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Crystallisation of Zeolites

Research project PX/7/LP/30 (Research action PX)

Persons :

  • Prof.  MARTENS Johan - Katholieke Universiteit Leuven (K.U.Leuven)
    Coordinator of the project
    Financed belgian partner
    Duration: 1/1/2001-31/12/2004

Description :

Zeolites are microporous crystalline silicate materials. The project ‘Crystallization of Zeolites’ covers a number of microgravity experiments which all had as goal the improvement of scientific insight intothe mechanisms of silica-structuring with the help of an organic template to enable finally the designand synthesis of tailor made zeolites. Given the proliferation of zeolite applications in a sustainablechemical industry, the project is motivated by the continuous need for new porous materials withtailored properties.

The project departed from the discovery of a self-organization process which results in the formation of MFI-type zeolites. The template molecules (Tetrapropylammonium - TPA) convert a silica source (Tetraethylorthosilicate - TEOS) into specific precursor species which at room temperature aggregate successively into nanoscopic zeolite building units of defined size and shape. These nanoslabs are stable in suspension. Further aggregation needs to be triggered either by heating or by changing the colloidal properties in the suspension.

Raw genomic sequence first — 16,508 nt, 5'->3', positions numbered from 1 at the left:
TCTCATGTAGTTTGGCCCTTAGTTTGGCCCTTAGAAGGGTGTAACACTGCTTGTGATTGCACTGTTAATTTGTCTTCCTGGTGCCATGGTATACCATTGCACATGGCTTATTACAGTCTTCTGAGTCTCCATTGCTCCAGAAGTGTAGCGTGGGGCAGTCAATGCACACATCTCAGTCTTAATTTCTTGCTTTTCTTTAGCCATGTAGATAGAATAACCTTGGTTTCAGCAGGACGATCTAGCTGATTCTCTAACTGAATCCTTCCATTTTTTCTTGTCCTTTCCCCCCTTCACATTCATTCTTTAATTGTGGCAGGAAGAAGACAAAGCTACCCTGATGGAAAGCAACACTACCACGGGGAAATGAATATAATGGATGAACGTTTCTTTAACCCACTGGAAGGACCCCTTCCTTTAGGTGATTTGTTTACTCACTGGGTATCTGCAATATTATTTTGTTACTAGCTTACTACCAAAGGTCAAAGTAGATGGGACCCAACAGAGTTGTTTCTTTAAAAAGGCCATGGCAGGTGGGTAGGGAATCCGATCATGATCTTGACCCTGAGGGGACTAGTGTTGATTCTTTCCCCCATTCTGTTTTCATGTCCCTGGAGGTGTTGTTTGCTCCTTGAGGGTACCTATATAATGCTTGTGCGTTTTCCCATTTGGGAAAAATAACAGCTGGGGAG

During two ballistic rocket missions (MAXUS4 and -5) the kinetics of the individual aggregation steps of the nanoslabs during heating were analysed. For this a 30 mini-autoclave unit with individual programmed heating and a collective quenching was used. The evolution of the particle size evolution was determined by X-ray scattering of the retrieved samples. It was shown that microgravity significantly slowed aggregation. Surprisingly, the aggregation of the smallest entities (smaller than 5 nm diameter) was most retarded by microgravity. To confirm this observation at lower reaction temperatures and longer experiment duration, the experiment NANOSLAB was performed inside the MSG facility of the ISS. NANOSLAB contained of a sample tray with 30 cartridges of clear solutions which were individually heated and simultaneously quenched on the MSG cold-plate. Sample analysis was performed as before. This experiment fully confirmed the observation that the aggregation of the nanoscopic building units strongly is affected under reduced flow and shear rates. Convection usually applies to micrometer domains. The nanometre size regime is expected to be governed by Brownian motion only. A concise research effort with Dynamic Light Scattering and Viscosity measurements on ground resulted in the discovery of physical nanoslab-collectives in the liquid phase. Nanoslabs are strongly negatively charged, anisotropic, and covered with a layer of positively charges template molecules which results in the formation of these Ordered Liquid Phases (OLPs). Those, reaching micrometer size regime, are affected by gravity phenomena and are responsible for the observed microgravity effect. The current model assumes that OLPs formed under microgravity are better ordered and stronger but form more slowly than on earth. Further studies are necessary to observe and study OLPs under microgravity in situ.